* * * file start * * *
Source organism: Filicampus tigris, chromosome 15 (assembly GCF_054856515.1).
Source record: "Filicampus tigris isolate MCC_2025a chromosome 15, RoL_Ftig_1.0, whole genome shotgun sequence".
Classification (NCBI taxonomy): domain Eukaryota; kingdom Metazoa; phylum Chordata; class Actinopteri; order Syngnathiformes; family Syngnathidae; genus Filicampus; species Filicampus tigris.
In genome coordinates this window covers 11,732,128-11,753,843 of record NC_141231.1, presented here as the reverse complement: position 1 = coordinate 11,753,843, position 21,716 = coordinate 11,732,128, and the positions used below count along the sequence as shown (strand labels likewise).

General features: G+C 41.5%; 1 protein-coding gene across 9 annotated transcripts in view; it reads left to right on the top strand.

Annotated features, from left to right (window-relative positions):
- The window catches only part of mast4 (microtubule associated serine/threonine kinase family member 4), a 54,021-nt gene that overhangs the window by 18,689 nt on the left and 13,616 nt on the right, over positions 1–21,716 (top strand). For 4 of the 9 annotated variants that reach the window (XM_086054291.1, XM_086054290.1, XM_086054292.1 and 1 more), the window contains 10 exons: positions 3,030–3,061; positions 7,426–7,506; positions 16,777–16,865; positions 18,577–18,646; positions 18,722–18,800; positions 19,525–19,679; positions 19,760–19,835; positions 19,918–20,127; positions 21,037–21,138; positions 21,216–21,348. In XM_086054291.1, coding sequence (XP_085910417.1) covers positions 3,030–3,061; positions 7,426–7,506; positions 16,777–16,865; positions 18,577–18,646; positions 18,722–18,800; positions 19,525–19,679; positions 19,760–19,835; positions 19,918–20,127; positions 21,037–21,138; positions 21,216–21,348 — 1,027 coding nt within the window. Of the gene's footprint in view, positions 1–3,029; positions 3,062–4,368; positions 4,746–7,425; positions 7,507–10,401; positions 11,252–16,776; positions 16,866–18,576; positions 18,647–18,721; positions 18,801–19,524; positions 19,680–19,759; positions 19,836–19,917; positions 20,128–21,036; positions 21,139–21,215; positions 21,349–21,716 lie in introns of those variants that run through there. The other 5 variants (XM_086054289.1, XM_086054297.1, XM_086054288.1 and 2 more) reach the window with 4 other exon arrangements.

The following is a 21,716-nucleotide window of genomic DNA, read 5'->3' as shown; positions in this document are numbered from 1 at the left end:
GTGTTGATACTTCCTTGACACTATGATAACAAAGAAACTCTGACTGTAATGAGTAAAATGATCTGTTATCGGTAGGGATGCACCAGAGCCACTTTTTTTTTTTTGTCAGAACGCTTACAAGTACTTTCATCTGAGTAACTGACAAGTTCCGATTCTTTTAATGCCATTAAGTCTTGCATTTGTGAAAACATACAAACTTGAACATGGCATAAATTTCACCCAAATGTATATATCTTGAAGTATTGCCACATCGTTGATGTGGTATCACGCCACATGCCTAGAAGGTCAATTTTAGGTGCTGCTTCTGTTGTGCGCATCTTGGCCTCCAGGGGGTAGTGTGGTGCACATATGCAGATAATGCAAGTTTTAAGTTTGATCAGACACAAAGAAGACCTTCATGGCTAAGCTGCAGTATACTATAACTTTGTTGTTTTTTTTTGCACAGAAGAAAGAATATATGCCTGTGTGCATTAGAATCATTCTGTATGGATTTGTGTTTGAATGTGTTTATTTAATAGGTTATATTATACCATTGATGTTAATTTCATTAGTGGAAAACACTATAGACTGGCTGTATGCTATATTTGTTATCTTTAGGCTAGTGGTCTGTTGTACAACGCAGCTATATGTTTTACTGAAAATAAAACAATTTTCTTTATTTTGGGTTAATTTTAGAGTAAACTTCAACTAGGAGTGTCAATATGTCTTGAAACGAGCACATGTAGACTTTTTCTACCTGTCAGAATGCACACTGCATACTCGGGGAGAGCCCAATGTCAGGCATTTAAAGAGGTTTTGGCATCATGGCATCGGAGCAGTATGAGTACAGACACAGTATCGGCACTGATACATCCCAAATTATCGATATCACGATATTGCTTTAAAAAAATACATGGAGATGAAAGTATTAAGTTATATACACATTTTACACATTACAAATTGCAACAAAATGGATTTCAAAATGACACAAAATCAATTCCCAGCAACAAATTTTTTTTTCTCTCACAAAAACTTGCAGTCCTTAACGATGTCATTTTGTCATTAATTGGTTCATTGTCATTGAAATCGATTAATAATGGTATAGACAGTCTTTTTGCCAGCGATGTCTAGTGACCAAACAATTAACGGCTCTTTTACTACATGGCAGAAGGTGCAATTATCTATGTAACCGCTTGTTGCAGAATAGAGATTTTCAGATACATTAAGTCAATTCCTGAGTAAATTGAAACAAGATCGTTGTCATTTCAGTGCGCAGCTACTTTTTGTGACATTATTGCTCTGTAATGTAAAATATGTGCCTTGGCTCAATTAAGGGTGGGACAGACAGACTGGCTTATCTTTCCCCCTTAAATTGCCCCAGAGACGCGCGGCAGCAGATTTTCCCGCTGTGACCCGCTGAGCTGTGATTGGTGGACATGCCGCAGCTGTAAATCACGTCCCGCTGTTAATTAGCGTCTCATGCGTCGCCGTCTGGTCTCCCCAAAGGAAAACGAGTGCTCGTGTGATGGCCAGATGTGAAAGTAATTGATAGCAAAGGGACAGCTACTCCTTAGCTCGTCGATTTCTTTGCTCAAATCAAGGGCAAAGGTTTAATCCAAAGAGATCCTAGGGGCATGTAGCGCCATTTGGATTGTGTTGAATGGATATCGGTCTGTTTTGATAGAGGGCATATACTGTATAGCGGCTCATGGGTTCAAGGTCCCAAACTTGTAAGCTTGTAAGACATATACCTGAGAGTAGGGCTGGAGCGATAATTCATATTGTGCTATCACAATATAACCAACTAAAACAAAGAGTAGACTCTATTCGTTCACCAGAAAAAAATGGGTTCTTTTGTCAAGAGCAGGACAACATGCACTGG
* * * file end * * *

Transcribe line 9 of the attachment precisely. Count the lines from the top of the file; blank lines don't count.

GTGTTGATACTTCCTTGACACTATGATAACAAAGAAACTCTGACTGTAATGAGTAAAATGATCTGTTATCGGTAGGGATGCACCAGAGCCACTTTTTTTTTTTTGTCAGAACGCTTACAAGTACTTTCATCTGAGTAACTGACAAGTTCCGATTCTTTTAATGCCATTAAGTCTTGCATTTGTGAAAACATACAAACTTGAACATGGCATAAATTTCACCCAAATGTATATATCTTGAAGTATTGCCACATCGTTGATGTGGTATCACGCCACATGCCTAGAAGGTCAATTTTAGGTGCTGCTTCTGTTGTGCGCATCTTGGCCTCCAGGGGGTAGTGTGGTGCACATATGCAGATAATGCAAGTTTTAAGTTTGATCAGACACAAAGAAGACCTTCATGGCTAAGCTGCAGTATACTATAACTTTGTTGTTTTTTTTTGCACAGAAGAAAGAATATATGCCTGTGTGCATTAGAATCATTCTGTATGGATTTGTGTTTGAATGTGTTTATTTAATAGGTTATATTATACCATTGATGTTAATTTCATTAGTGGAAAACACTATAGACTGGCTGTATGCTATATTTGTTATCTTTAGGCTAGTGGTCTGTTGTACAACGCAGCTATATGTTTTACTGAAAATAAAACAATTTTCTTTATTTTGGGTTAATTTTAGAGTAAACTTCAACTAGGAGTGTCAATATGTCTTGAAACGAGCACATGTAGACTTTTTCTACCTGTCAGAATGCACACTGCATACTCGGGGAGAGCCCAATGTCAGGCATTTAAAGAGGTTTTGGCATCATGGCATCGGAGCAGTATGAGTACAGACACAGTATCGGCACTGATACATCCCAAATTATCGATATCACGATATTGCTTTAAAAAAATACATGGAGATGAAAGTATTAAGTTATATACACATTTTACACATTACAAATTGCAACAAAATGGATTTCAAAATGACACAAAATCAATTCCCAGCAACAAATTTTTTTTTCTCTCACAAAAACTTGCAGTCCTTAACGATGTCATTTTGTCATTAATTGGTTCATTGTCATTGAAATCGATTAATAATGGTATAGACAGTCTTTTTGCCAGCGATGTCTAGTGACCAAACAATTAACGGCTCTTTTACTACATGGCAGAAGGTGCAATTATCTATGTAACCGCTTGTTGCAGAATAGAGATTTTCAGATACATTAAGTCAATTCCTGAGTAAATTGAAACAAGATCGTTGTCATTTCAGTGCGCAGCTACTTTTTGTGACATTATTGCTCTGTAATGTAAAATATGTGCCTTGGCTCAATTAAGGGTGGGACAGACAGACTGGCTTATCTTTCCCCCTTAAATTGCCCCAGAGACGCGCGGCAGCAGATTTTCCCGCTGTGACCCGCTGAGCTGTGATTGGTGGACATGCCGCAGCTGTAAATCACGTCCCGCTGTTAATTAGCGTCTCATGCGTCGCCGTCTGGTCTCCCCAAAGGAAAACGAGTGCTCGTGTGATGGCCAGATGTGAAAGTAATTGATAGCAAAGGGACAGCTACTCCTTAGCTCGTCGATTTCTTTGCTCAAATCAAGGGCAAAGGTTTAATCCAAAGAGATCCTAGGGGCATGTAGCGCCATTTGGATTGTGTTGAATGGATATCGGTCTGTTTTGATAGAGGGCATATACTGTATAGCGGCTCATGGGTTCAAGGTCCCAAACTTGTAAGCTTGTAAGACATATACCTGAGAGTAGGGCTGGAGCGATAATTCATATTGTGCTATCACAATATAACCAACTAAAACAAAGAGTAGACTCTATTCGTTCACCAGAAAAAAATGGGTTCTTTTGTCAAGAGCAGGACAACATGCACTGG